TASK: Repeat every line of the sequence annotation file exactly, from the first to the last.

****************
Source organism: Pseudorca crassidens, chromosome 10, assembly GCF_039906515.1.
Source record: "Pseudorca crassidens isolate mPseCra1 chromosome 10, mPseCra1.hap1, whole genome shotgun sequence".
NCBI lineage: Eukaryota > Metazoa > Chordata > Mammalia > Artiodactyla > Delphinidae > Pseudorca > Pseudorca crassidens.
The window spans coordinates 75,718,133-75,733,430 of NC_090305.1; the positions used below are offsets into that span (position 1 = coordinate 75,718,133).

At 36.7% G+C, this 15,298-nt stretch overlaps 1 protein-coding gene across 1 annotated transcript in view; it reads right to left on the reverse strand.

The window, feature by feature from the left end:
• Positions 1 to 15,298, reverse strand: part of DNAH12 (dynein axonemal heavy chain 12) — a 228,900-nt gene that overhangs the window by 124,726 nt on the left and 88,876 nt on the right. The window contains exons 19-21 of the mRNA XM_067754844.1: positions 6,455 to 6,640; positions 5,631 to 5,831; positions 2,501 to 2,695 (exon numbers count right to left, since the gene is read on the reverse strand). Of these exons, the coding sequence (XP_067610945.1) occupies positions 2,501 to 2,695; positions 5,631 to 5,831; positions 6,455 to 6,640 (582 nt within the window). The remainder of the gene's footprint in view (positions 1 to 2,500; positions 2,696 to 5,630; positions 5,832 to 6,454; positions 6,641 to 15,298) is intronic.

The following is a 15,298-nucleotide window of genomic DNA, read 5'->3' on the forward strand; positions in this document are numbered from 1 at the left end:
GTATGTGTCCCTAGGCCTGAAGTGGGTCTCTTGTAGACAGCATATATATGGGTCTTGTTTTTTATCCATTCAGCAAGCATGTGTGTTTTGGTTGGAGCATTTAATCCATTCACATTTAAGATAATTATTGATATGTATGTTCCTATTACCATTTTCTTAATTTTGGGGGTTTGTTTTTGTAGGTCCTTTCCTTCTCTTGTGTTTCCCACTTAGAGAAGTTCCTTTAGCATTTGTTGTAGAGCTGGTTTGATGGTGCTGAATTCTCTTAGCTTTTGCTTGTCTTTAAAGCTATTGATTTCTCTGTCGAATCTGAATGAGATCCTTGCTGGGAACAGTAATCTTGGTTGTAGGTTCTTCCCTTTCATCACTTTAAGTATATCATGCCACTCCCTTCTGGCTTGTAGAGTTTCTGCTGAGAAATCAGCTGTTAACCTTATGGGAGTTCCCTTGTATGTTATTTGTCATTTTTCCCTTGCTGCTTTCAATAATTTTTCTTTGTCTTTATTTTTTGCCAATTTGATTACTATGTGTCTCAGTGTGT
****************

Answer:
Source organism: Pseudorca crassidens, chromosome 10, assembly GCF_039906515.1.
Source record: "Pseudorca crassidens isolate mPseCra1 chromosome 10, mPseCra1.hap1, whole genome shotgun sequence".
NCBI lineage: Eukaryota > Metazoa > Chordata > Mammalia > Artiodactyla > Delphinidae > Pseudorca > Pseudorca crassidens.
The window spans coordinates 75,718,133-75,733,430 of NC_090305.1; the positions used below are offsets into that span (position 1 = coordinate 75,718,133).

At 36.7% G+C, this 15,298-nt stretch overlaps 1 protein-coding gene across 1 annotated transcript in view; it reads right to left on the reverse strand.

The window, feature by feature from the left end:
• Positions 1 to 15,298, reverse strand: part of DNAH12 (dynein axonemal heavy chain 12) — a 228,900-nt gene that overhangs the window by 124,726 nt on the left and 88,876 nt on the right. The window contains exons 19-21 of the mRNA XM_067754844.1: positions 6,455 to 6,640; positions 5,631 to 5,831; positions 2,501 to 2,695 (exon numbers count right to left, since the gene is read on the reverse strand). Of these exons, the coding sequence (XP_067610945.1) occupies positions 2,501 to 2,695; positions 5,631 to 5,831; positions 6,455 to 6,640 (582 nt within the window). The remainder of the gene's footprint in view (positions 1 to 2,500; positions 2,696 to 5,630; positions 5,832 to 6,454; positions 6,641 to 15,298) is intronic.

The following is a 15,298-nucleotide window of genomic DNA, read 5'->3' on the forward strand; positions in this document are numbered from 1 at the left end:
GTATGTGTCCCTAGGCCTGAAGTGGGTCTCTTGTAGACAGCATATATATGGGTCTTGTTTTTTATCCATTCAGCAAGCATGTGTGTTTTGGTTGGAGCATTTAATCCATTCACATTTAAGATAATTATTGATATGTATGTTCCTATTACCATTTTCTTAATTTTGGGGGTTTGTTTTTGTAGGTCCTTTCCTTCTCTTGTGTTTCCCACTTAGAGAAGTTCCTTTAGCATTTGTTGTAGAGCTGGTTTGATGGTGCTGAATTCTCTTAGCTTTTGCTTGTCTTTAAAGCTATTGATTTCTCTGTCGAATCTGAATGAGATCCTTGCTGGGAACAGTAATCTTGGTTGTAGGTTCTTCCCTTTCATCACTTTAAGTATATCATGCCACTCCCTTCTGGCTTGTAGAGTTTCTGCTGAGAAATCAGCTGTTAACCTTATGGGAGTTCCCTTGTATGTTATTTGTCATTTTTCCCTTGCTGCTTTCAATAATTTTTCTTTGTCTTTATTTTTTGCCAATTTGATTACTATGTGTCTCAGTGTGT